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Conceding that conventional duodenoscopes cannot be reliably reprocessed between patients, the Food and Drug Administration (FDA) is recommending that manufacturers and providers move to disposable components for the intricate devices.
“The FDA is recommending a gradual transition to duodenoscopes with disposable components because full market withdrawal of conventional, fixed endcap duodenoscopes is not feasible at this time,” the agency stated.1 “Removing these devices from the market too quickly could create a shortage of duodenoscopes and prevent patients from accessing this beneficial and often life-saving procedure. The FDA believes, at this time, the continued availability of these devices is in the best interest of the public health.”
The action comes after a meeting earlier this year at the Centers for Disease Control and Prevention (CDC), where FDA officials told CDC infection advisors that some 3-5% of reprocessed duodenoscopes remain contaminated with potentially infectious organisms. (See Hospital Infection Control & Prevention, July 2019.)
Expressing alarm at this clear threat to patient safety, the CDC’s Hospital Infection Control Practices Advisory Committee (HICPAC) urged the FDA to take action. In a remark that now seems prescient, Lisa Maragakis, MD, MPH, co-chair of HICPAC, said, “It really does call for a disposable product or a complete paradigm shift and redesign.”
That appears to be what the FDA is attempting, but duodenoscopes will remain a concern during a transition period that could take years.
“Because of challenges with cleaning these devices for reuse (reprocessing) and persistent high levels of contamination, the agency is recommending moving away from using duodenoscopes with fixed endcaps to those with disposable components that include disposable endcaps - or to fully disposable duodenoscopes when they become available,” the FDA said in a statement. “Disposable designs simplify or eliminate the need for reprocessing, which may reduce between-patient duodenoscope contamination as compared to reusable, or fixed, endcaps.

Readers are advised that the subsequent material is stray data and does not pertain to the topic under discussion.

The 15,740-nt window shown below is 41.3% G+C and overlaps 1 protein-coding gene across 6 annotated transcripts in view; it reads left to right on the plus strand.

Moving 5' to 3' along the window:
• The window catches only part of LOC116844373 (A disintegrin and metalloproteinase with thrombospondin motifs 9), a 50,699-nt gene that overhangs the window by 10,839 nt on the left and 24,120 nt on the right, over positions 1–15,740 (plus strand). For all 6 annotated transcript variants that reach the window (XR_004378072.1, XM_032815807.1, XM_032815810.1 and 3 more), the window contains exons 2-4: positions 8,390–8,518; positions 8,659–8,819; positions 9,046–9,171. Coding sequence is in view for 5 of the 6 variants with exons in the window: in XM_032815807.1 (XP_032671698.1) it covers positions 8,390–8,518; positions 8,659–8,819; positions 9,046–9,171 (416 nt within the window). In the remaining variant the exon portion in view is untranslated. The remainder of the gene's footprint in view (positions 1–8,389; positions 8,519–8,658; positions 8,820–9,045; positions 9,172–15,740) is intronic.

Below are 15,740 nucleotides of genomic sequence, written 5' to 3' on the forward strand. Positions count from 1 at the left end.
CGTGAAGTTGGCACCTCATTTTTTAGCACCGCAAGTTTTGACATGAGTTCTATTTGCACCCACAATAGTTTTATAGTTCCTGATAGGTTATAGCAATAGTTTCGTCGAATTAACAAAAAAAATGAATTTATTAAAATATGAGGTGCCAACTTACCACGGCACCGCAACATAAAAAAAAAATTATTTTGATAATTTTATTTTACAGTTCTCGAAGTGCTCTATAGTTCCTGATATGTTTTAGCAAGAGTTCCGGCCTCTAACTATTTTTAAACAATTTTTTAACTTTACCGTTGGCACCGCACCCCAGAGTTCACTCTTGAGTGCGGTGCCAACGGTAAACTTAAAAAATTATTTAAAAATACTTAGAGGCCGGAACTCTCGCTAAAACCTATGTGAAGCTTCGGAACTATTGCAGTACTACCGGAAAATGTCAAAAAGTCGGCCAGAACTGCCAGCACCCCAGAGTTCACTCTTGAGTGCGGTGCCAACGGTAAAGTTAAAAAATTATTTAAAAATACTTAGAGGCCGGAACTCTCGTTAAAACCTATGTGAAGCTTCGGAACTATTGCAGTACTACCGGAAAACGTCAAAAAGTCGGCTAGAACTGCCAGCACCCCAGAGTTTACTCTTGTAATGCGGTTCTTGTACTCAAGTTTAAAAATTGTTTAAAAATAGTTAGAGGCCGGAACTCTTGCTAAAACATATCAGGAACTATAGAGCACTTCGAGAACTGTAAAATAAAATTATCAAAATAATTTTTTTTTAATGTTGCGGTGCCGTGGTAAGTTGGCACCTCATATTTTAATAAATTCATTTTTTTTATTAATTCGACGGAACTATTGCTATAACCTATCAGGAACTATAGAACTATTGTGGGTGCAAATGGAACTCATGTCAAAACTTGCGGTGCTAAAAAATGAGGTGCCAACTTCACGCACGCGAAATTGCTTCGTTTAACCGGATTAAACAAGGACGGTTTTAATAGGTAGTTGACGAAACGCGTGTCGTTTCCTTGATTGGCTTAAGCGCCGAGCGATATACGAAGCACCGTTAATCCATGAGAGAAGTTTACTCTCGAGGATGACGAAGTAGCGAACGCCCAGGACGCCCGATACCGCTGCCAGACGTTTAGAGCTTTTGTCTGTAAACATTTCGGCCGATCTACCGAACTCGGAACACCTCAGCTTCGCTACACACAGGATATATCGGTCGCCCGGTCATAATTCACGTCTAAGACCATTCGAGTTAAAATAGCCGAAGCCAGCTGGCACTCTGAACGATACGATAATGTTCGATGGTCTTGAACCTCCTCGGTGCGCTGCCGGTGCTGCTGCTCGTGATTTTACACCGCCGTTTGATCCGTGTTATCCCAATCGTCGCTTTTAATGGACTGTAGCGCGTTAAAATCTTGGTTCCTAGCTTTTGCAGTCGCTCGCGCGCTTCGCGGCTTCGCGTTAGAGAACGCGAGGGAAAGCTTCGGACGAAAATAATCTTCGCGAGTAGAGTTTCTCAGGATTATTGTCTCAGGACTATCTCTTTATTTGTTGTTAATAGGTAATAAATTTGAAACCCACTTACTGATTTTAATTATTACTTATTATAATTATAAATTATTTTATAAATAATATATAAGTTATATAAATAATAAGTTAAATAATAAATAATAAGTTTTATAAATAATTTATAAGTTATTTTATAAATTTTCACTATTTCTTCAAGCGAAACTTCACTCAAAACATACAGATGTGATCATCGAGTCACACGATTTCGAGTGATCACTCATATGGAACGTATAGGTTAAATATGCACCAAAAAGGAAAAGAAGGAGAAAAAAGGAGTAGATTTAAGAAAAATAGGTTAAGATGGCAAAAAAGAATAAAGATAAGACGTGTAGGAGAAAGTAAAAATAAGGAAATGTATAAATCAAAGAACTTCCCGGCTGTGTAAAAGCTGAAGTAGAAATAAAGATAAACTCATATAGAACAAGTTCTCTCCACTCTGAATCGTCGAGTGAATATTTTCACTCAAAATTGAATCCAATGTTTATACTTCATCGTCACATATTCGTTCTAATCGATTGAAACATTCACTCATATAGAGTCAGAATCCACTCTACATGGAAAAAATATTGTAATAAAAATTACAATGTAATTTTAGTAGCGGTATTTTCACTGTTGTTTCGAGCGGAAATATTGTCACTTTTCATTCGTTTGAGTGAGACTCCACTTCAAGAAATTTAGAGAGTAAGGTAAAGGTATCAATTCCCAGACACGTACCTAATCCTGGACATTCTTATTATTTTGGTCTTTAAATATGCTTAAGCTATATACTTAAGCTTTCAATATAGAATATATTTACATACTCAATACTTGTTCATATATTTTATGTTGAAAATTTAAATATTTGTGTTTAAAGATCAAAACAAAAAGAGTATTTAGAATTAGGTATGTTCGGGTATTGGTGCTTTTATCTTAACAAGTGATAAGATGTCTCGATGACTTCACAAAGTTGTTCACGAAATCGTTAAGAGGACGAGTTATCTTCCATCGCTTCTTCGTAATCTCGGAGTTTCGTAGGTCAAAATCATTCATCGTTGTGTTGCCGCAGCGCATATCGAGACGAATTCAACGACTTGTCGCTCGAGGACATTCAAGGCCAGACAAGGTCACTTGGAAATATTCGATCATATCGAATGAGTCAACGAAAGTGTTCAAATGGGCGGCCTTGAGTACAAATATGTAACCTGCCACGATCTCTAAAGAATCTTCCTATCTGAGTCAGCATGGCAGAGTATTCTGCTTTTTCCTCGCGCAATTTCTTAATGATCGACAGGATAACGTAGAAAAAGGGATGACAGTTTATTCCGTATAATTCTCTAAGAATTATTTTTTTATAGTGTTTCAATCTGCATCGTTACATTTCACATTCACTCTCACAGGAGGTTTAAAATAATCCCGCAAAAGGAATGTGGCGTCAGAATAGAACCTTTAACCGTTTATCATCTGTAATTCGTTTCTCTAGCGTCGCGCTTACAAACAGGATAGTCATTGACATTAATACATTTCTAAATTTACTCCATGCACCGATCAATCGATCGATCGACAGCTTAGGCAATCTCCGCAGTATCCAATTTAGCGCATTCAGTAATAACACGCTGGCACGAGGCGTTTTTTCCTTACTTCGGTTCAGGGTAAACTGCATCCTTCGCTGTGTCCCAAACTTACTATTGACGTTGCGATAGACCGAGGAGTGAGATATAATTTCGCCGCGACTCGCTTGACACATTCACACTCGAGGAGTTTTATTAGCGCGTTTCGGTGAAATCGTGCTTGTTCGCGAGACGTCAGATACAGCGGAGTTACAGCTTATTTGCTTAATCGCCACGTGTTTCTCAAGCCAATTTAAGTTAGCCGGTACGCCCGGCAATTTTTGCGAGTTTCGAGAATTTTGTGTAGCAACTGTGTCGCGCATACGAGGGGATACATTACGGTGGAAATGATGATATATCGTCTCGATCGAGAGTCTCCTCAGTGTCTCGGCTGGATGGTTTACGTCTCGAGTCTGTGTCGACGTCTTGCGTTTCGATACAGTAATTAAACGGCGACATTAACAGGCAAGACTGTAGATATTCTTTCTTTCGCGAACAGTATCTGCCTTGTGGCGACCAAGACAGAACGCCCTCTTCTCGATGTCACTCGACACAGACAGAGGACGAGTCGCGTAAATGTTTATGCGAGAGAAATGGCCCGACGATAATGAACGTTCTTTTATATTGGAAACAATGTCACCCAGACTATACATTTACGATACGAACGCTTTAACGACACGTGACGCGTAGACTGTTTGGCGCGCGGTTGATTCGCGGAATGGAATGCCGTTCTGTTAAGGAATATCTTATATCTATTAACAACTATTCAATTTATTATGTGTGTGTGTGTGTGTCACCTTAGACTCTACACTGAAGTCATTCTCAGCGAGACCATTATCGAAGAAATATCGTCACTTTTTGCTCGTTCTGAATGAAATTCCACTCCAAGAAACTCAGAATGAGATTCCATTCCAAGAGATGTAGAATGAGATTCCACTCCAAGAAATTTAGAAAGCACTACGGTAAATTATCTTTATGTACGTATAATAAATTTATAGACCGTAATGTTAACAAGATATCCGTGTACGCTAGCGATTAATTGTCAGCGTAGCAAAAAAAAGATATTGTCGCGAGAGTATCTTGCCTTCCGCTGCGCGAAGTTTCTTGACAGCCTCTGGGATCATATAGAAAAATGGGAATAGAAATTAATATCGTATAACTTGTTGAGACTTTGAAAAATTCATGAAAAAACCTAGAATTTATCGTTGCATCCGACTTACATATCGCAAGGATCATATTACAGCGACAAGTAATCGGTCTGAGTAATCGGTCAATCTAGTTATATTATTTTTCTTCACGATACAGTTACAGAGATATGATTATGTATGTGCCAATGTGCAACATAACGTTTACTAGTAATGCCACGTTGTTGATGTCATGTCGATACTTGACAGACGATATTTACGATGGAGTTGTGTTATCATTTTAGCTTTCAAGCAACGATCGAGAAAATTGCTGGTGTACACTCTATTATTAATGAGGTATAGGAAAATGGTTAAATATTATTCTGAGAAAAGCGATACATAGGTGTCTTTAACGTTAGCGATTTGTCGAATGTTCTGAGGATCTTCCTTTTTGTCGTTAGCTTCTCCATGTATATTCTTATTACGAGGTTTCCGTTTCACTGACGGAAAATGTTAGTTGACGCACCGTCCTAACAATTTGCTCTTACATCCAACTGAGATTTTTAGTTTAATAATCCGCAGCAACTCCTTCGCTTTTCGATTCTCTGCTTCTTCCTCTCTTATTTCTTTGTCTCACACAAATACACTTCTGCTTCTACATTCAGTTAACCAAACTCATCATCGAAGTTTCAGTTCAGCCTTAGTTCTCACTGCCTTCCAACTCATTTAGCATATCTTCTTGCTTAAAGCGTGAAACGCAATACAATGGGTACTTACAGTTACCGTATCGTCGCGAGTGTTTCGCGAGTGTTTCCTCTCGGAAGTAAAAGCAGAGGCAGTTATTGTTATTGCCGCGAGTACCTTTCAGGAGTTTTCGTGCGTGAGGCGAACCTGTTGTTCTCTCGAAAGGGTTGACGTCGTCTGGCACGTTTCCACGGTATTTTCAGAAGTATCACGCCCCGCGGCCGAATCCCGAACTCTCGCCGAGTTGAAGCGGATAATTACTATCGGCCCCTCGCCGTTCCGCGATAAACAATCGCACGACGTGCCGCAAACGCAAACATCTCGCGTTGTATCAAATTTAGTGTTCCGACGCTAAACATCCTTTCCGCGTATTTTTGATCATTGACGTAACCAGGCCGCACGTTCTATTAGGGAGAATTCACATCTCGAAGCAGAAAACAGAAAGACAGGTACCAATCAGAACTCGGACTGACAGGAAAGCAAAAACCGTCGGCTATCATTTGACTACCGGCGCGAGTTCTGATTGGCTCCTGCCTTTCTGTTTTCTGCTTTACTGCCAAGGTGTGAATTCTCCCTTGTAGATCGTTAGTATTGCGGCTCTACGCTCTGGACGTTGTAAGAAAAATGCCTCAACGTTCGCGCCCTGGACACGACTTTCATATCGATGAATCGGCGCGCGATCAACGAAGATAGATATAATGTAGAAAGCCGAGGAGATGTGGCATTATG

Duodenoscopes became a national concern in 2014, when the CDC reported2 a 2013 outbreak of carbapenem-resistant Enterobacteriaceae linked to the devices. The intricate scopes are used to assess the pancreas and other organs in endoscopic retrograde cholangiopancreatography (ERCP).
Some 500,000 ERCP procedures using duodenoscopes are performed annually in the United States. Research has revealed that the standard protocol at many hospitals of reprocessing these scopes with high-level disinfection - even if it is performed twice consecutively3 - still leaves patients at some risk.
“The FDA is reminding patients that the risk of infection from inadequate reprocessing is relatively low and patients should not cancel or delay any planned procedure without first discussing the benefits and risks with a healthcare professional,” the agency stated.
In addition to transitioning to safer devices, the FDA is calling on device manufacturers to develop new duodenoscope reprocessing procedures that will reduce the risk and infection. Discussions at the CDC meeting indicated that some reprocessing instructions have as many as 40 steps, increasing the likelihood of a breach in aseptic technique at some point in the process. The FDA hopes the transition to more scopes with disposable endcaps will reduce and simplify duodenoscope reprocessing, lowering the risk of infection as the devices are reused on patients.
“We are also encouraging the manufacturers of these duodenoscope models to assist healthcare facilities with their transition plans,” Jeff Shuren, MD, JD, director of the FDA’s Center for Devices and Radiological Health, said in a statement. “This is why we’re communicating with healthcare facilities now - so they can begin developing a transition plan to replace conventional duodenoscopes - and those facilities that are purchasing duodenoscopes with fixed endcaps can invest in the newer, innovative models.”
Additional FDA actions include ordering new post-market surveillance studies on duodenoscopes with disposable endcaps, and requesting the inclusion of “real-world contamination rates” in scope labeling.
Financial Disclosure: Peer Reviewer Patrick Joseph, MD, reports that he is a consultant for Genomic Health, Siemens, and CareDx. Senior Writer Gary Evans, Editor Jason Schneider, Editor Journey Roberts, Nurse Planner Patti Grant, RN, BSN, MS, CIC, and Editorial Group Manager Leslie Coplin report no consultant, stockholder, speaker’s bureau, research, or other financial relationships with companies having ties to this field of study.